College student executed for deadly stabbing
A 21-year-old college student who hit a young mother with his car and then stabbed her to death to avoid paying compensation was executed yesterday morning in Xian, Shaanxi province, amid lingering public anger over the killing.
Yao Jiaxin, a well-off undergraduate at the Xian Conservatory of Music, was sentenced to death by the Xian Intermediate People's Court on April 22 for murdering struggling waitress Zhang Miao, 26, in a hit-and-run accident in October. The Shaanxi High People's Court upheld the death sentence last month, and the Supreme People's Court approved the death penalty within the last few days.
In a TV interview in November, Yao tried to justify his actions by saying he stabbed the woman because she was trying to write down his car plate number, and he feared 'it would be particularly hard to get along with rural people' if he was caught. He also said he feared that the woman would harass his family for compensation.
During the trial, Yao's lawyer, Lu Gang, attributed the killing to intense emotion and fear, comments that helped fuel strong public indignation nationwide.
The intermediate court rejected that defence, saying Yao was simply trying to avoid responsibility for his action by stabbing the woman in her chest, abdomen and back several times until she died.
In its verdict, the court said, 'Yao Jiaxin murdered the woman to prevent divulgence of the hit-and-run accident; it can't be attributed to 'intense emotion' ... Yao's motive was extremely despicable, the measures extremely cruel and the consequences extremely serious.'
Medical experts confirmed that the woman suffered a fracture in her left leg and a concussion as a result of the car accident, but she died because of massive bleeding caused by a severed artery near her heart.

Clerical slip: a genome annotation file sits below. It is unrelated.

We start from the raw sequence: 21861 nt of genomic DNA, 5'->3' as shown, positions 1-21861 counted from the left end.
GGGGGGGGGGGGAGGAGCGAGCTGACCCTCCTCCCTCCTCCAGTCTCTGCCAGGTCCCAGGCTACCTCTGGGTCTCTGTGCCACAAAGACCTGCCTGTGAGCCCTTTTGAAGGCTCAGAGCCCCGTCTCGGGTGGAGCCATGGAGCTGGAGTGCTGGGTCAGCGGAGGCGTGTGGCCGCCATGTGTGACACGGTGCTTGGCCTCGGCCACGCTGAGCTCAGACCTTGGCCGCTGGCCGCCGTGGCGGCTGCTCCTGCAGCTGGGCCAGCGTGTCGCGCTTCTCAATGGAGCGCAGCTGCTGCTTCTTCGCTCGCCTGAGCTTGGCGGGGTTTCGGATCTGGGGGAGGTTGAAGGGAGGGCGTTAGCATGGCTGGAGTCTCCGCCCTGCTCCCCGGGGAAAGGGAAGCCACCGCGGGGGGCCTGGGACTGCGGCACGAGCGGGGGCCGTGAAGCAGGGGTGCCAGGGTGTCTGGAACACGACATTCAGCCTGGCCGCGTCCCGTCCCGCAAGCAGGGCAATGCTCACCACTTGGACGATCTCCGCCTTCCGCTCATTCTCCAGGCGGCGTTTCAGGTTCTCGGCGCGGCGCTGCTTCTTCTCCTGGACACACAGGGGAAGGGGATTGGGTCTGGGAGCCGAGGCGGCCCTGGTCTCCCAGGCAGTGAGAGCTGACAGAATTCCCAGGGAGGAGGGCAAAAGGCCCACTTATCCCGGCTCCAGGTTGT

The incident quickly grabbed national headlines, sparking an outcry against the wealthy younger generation. It also came just four days after a similar reckless-driving incident involving Li Qiming, who infamously tried to play on his police chief father's influential position by declaring, 'My father is Li Gang!'
Commentators have since urged mainland society to rethink its education of young people, as test scores and careers are stressed, but aspects such as humanity and respect for life are often given less attention.
Following Yao's sentencing, some people tried to save the student from execution. In March, China Central TV interviewed a criminal psychology professor who attributed Yao's crime of mechanically stabbing to his years of playing piano. And last month, five professors from Xian signed a letter urging authorities to exempt Yao from the death penalty.
Yao's father also offered 200,000 yuan (HK$240,000) in compensation to the victim's family. The court had ordered Yao to pay just 45,000 yuan. But the woman's family said they would decline all of the money.
In mainland-based chatrooms yesterday, many hailed Yao's execution as a victory for public opinion.